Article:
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For Female Speakers: How to Avoid Common Traps

It’s clear from the feedback I’ve been getting from women in my audiences lately that they often work harder to influence in front of groups, yet in spite of their hard work, they fall into common traps. But these traps are simply habits that can easily be corrected with awareness, practice, and feedback.

For my female colleagues, clients, and friends and the men who support their success: Here are four ways to adjust your mindset and your language when you’re speaking: be certain, paint the big picture, be firm and be vocally persuasive.

(1) Certain vs. Tentative

Instead of using language like this…

“We kind of need to get going on this project.”

“How would you sort of like to proceed?”

“I really don’t think this will get us where we were trying to be.”

…speak with confidence and authority, like this:

“This project comes first.”

“Our next step should be…”

“This doesn’t fulfill our goal.”

In order to be taken seriously, think before you speak, and speak with certainty. “Like,” “umm,” “kind of,” “you guys” and “sort of” convey insecurity, not influence.

(2) Big Picture vs. Detail

Don’t get lost in the gathering and detailing process. Begin with facts and data, but take that one step further and carefully engage your audience by using metaphors, mental pictures, and thoughtful images to piece the message together. For example, a new sales strategy could be described as a six-step “workout”; customer focus might be visualized with digital photos; a new benefits plan could be analogous to maintaining a healthy environment or lawn.  If you run, hike or jog, you could convey the sensation of a runner’s adrenalin to a step in the change process. Visual images help your audience see the big picture.

(3) Firm vs. Forced

You don’t need to become “one of the guys.” Be yourself, stay on message, and remain confident. Be ready to articulate the issues well. If you have the time and access to your audience, conduct brief phone interviews prior to your presentation. You might even reference them in your presentation for greater credibility.  Liberally affirm the general intention and work of the audience or the initiative.  Women are natural at this: “While this is a difficult time, it’s clear that this team has the right attitude. I see it in your reactions to the data today and I hear it in your project reports.”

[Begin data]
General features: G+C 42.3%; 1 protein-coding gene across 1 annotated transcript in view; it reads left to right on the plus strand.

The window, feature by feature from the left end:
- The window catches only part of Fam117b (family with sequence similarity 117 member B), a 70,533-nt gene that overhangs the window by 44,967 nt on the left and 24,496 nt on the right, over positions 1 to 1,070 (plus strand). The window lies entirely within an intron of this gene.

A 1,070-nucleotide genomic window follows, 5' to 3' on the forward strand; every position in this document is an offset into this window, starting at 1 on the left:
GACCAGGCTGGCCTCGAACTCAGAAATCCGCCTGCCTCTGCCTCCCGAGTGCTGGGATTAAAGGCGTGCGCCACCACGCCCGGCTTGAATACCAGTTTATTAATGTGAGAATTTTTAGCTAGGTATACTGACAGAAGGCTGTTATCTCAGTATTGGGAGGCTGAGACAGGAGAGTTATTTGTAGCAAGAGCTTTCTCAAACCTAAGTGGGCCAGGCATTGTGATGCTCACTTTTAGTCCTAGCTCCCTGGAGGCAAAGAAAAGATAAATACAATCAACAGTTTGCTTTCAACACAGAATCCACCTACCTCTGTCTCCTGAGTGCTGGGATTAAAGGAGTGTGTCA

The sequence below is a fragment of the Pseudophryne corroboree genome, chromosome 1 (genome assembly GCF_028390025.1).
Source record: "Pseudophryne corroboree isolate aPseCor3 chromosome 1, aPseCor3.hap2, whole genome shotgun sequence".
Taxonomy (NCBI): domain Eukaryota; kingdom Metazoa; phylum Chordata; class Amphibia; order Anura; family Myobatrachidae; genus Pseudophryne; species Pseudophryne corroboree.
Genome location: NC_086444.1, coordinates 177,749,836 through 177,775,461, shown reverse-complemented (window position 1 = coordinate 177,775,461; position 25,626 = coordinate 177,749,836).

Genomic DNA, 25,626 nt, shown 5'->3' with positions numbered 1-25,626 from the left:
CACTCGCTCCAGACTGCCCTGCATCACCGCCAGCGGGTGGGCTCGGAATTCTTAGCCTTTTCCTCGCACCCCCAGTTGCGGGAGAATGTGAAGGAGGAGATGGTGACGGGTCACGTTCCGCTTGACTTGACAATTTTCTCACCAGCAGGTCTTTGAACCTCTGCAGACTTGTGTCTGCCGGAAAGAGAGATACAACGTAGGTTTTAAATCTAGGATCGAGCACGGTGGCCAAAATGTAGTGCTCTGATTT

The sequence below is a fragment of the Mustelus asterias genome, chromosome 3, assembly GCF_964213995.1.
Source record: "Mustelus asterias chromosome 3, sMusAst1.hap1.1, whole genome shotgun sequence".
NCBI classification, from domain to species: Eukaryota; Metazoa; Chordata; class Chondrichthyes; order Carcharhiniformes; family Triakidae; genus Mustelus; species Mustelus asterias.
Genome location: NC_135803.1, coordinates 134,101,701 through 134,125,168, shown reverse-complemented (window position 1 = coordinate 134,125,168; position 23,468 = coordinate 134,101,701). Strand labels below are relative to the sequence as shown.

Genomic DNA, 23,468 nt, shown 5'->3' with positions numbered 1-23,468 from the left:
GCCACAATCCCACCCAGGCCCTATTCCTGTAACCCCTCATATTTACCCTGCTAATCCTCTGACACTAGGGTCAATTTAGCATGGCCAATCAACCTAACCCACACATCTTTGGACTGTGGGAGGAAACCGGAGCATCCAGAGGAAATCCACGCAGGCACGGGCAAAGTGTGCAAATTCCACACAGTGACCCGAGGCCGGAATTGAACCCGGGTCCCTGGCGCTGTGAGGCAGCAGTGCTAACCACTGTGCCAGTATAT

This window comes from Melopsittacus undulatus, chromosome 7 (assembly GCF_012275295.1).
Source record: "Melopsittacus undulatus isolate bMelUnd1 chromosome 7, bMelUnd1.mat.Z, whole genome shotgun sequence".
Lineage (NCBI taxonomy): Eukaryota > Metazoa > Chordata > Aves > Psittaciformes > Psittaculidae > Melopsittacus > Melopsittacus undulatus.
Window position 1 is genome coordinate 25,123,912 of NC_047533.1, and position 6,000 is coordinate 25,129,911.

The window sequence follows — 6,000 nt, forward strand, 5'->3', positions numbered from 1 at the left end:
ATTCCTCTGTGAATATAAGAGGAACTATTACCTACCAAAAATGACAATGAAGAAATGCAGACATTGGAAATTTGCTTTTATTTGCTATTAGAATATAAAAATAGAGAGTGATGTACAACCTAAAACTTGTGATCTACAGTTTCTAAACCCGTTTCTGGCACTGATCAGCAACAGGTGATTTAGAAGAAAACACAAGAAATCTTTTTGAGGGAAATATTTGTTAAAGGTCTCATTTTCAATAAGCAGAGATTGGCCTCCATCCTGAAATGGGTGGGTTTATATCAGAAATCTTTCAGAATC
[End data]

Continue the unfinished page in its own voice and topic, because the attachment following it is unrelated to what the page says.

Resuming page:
(4)Persuasive vs. Distracting

The female voice can be one of the most persuasive instruments on the planet – or it can be one of the most grating and distracting. In essence, every woman’s natural voice is beautiful; it just gets corroded with bad habits along the way. Those habits may include inadequate breathing, poor use of the vocal apparatus (lips, tongue, teeth), ineffective pitch and tone, or lazy projection of volume, to name a few. These habits are often heightened when presenting.

To maximize your female voice,  (1) record it often. Audio is a speaker’s best learning tool. (2) Use a microphone to enhance it. Never say no to a “mic” in general, but especially if the acoustics are poor or if you are speaking to a group of more than 50 people. (3) Deepen it. Most women benefit from thinking down scale a bit. Practice finding the range of your voice by counting to ten from low to high pitch. Be aware of the middle or comfortable pitch you naturally have. (4) Use your “standing voice” when you want to have impact. Whether sitting or standing, support your breathing and project your volume so that all or even one can hear.

Never underestimate the career-building potential of your presentations at meetings, even seemingly mundane regular meetings. Consider everything you say an opportunity to make a powerful impression. Awareness is the first step, then practice and asking for feedback from those you trust.

What traps have I missed? What do you observe in yourself and other female presenters?

©2010 Cyndi Maxey

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